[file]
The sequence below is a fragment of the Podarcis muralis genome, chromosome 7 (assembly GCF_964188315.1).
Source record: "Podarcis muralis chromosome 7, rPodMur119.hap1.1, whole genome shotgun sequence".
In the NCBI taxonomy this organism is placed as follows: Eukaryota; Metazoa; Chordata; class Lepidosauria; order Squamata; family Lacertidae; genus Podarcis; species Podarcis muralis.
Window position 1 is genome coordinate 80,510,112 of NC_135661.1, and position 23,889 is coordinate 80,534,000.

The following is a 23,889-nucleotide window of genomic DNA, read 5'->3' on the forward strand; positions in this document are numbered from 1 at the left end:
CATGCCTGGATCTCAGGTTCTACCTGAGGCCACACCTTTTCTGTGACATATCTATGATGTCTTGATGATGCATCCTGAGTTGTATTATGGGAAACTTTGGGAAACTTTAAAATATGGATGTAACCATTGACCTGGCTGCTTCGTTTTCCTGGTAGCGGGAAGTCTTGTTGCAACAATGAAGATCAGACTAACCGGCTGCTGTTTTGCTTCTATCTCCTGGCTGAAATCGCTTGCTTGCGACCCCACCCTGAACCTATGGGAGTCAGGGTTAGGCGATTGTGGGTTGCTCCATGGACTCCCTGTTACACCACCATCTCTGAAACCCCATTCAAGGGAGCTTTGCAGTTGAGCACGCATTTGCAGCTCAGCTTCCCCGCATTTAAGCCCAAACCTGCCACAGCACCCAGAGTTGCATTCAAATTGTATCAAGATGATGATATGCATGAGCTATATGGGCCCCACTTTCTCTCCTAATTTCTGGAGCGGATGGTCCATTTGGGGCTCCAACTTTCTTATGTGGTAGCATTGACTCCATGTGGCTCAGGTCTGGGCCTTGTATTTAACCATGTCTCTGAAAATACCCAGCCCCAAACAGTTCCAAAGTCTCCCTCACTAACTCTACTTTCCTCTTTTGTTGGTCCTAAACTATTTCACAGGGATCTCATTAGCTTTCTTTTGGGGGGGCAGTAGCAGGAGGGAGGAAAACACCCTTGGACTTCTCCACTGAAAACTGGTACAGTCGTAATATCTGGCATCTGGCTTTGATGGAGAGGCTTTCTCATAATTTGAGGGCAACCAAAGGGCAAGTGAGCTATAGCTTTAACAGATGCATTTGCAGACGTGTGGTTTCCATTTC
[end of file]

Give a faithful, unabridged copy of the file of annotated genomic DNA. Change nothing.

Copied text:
The sequence below is a fragment of the Podarcis muralis genome, chromosome 7 (assembly GCF_964188315.1).
Source record: "Podarcis muralis chromosome 7, rPodMur119.hap1.1, whole genome shotgun sequence".
In the NCBI taxonomy this organism is placed as follows: Eukaryota; Metazoa; Chordata; class Lepidosauria; order Squamata; family Lacertidae; genus Podarcis; species Podarcis muralis.
Window position 1 is genome coordinate 80,510,112 of NC_135661.1, and position 23,889 is coordinate 80,534,000.

The following is a 23,889-nucleotide window of genomic DNA, read 5'->3' on the forward strand; positions in this document are numbered from 1 at the left end:
CATGCCTGGATCTCAGGTTCTACCTGAGGCCACACCTTTTCTGTGACATATCTATGATGTCTTGATGATGCATCCTGAGTTGTATTATGGGAAACTTTGGGAAACTTTAAAATATGGATGTAACCATTGACCTGGCTGCTTCGTTTTCCTGGTAGCGGGAAGTCTTGTTGCAACAATGAAGATCAGACTAACCGGCTGCTGTTTTGCTTCTATCTCCTGGCTGAAATCGCTTGCTTGCGACCCCACCCTGAACCTATGGGAGTCAGGGTTAGGCGATTGTGGGTTGCTCCATGGACTCCCTGTTACACCACCATCTCTGAAACCCCATTCAAGGGAGCTTTGCAGTTGAGCACGCATTTGCAGCTCAGCTTCCCCGCATTTAAGCCCAAACCTGCCACAGCACCCAGAGTTGCATTCAAATTGTATCAAGATGATGATATGCATGAGCTATATGGGCCCCACTTTCTCTCCTAATTTCTGGAGCGGATGGTCCATTTGGGGCTCCAACTTTCTTATGTGGTAGCATTGACTCCATGTGGCTCAGGTCTGGGCCTTGTATTTAACCATGTCTCTGAAAATACCCAGCCCCAAACAGTTCCAAAGTCTCCCTCACTAACTCTACTTTCCTCTTTTGTTGGTCCTAAACTATTTCACAGGGATCTCATTAGCTTTCTTTTGGGGGGGCAGTAGCAGGAGGGAGGAAAACACCCTTGGACTTCTCCACTGAAAACTGGTACAGTCGTAATATCTGGCATCTGGCTTTGATGGAGAGGCTTTCTCATAATTTGAGGGCAACCAAAGGGCAAGTGAGCTATAGCTTTAACAGATGCATTTGCAGACGTGTGGTTTCCATTTC